“They said, ‘It’s our first project,’” recalled Uriah. “But honestly, it’s a $20,000 project, there’s no way you should be walking out of there without least a month’s rent.”
Ultimately, Foma Labs would like to go volunteer-free. Specifically, that would mean that they see to it that anybody who works on one of their projects is paid for their time. It only makes sense; we live in an area of the world (hello, Northern California) where everybody prides themselves on supporting sustainability and livable minimum wages — we should all be moving towards making paid efforts volunteer free.
“As artists, we don’t talk about money, and that’s a problem.”
But we work with our friends, right? Like any other growing industry, things tend to be a bit cliquey, and people bubble off into their own circles. This is fine — it’s healthy, even. But when we want to work with our friends or bring them in on our contracts, how do we resolve talking about money? How do we find comfort in talking about things that — according to old-fashioned dinner table manners — should never be talked about?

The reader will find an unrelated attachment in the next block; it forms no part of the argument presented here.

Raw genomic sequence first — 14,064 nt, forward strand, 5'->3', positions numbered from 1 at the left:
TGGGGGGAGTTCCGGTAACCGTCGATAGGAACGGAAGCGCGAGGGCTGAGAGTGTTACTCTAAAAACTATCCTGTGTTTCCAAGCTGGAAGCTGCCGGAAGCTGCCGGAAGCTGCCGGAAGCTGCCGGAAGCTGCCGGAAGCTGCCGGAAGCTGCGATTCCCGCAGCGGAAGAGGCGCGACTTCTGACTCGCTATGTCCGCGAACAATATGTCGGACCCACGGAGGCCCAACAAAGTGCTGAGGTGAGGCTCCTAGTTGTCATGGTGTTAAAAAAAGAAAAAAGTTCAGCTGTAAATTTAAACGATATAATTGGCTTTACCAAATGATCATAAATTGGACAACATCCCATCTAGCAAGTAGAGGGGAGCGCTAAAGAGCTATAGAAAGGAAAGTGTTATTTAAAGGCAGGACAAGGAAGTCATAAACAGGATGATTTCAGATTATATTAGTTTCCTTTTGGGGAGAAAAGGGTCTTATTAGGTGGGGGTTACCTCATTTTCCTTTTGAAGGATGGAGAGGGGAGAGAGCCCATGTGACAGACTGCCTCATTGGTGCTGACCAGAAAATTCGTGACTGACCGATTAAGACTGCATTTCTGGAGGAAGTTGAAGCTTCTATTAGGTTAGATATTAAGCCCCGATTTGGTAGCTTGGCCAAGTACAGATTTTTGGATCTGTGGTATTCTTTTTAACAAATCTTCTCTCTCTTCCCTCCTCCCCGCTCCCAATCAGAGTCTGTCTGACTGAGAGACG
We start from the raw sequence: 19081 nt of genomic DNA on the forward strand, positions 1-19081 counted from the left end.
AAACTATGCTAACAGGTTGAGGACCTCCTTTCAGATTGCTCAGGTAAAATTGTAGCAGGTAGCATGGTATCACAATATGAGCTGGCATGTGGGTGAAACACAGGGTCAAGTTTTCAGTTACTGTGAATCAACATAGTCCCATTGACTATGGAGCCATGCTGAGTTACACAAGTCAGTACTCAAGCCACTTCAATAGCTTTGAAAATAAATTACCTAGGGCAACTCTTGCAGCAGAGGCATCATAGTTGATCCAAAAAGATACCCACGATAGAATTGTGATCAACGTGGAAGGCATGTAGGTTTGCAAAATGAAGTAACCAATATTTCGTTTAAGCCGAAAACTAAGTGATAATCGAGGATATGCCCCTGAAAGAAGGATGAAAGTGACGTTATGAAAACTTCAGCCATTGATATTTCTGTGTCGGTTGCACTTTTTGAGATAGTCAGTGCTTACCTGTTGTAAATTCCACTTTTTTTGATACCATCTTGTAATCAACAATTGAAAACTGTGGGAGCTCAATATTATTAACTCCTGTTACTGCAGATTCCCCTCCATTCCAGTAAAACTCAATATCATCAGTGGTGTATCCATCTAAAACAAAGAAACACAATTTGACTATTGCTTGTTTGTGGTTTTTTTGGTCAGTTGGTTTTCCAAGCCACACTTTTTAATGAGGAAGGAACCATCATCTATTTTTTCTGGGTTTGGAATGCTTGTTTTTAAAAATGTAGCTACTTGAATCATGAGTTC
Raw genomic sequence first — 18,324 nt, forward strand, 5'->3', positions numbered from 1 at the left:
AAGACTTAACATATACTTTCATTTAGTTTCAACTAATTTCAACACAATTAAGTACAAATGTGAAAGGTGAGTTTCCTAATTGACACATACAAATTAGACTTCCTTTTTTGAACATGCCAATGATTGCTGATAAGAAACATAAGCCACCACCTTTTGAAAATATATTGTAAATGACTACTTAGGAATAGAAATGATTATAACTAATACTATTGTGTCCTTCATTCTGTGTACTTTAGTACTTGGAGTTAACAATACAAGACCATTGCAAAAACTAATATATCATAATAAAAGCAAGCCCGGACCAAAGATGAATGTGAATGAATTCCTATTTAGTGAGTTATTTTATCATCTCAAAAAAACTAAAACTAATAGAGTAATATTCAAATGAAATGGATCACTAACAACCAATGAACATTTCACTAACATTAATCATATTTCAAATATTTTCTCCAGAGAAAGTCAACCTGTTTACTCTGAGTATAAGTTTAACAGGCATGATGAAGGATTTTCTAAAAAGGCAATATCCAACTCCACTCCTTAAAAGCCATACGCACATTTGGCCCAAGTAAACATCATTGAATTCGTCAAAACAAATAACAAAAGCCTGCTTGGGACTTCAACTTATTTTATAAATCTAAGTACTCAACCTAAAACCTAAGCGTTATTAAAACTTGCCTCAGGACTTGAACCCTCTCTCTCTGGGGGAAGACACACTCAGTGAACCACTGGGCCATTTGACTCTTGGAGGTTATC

Anthony said, “I would argue that it gets weird when we don’t talk about it. If we’re going to boast about how we’re an open, honest community, then we need to be able to talk about this. We have to step into the room, put on the ‘business game suits’ and pretend we’re playing ‘the business game’ now. It’s a game, it’s all a game.”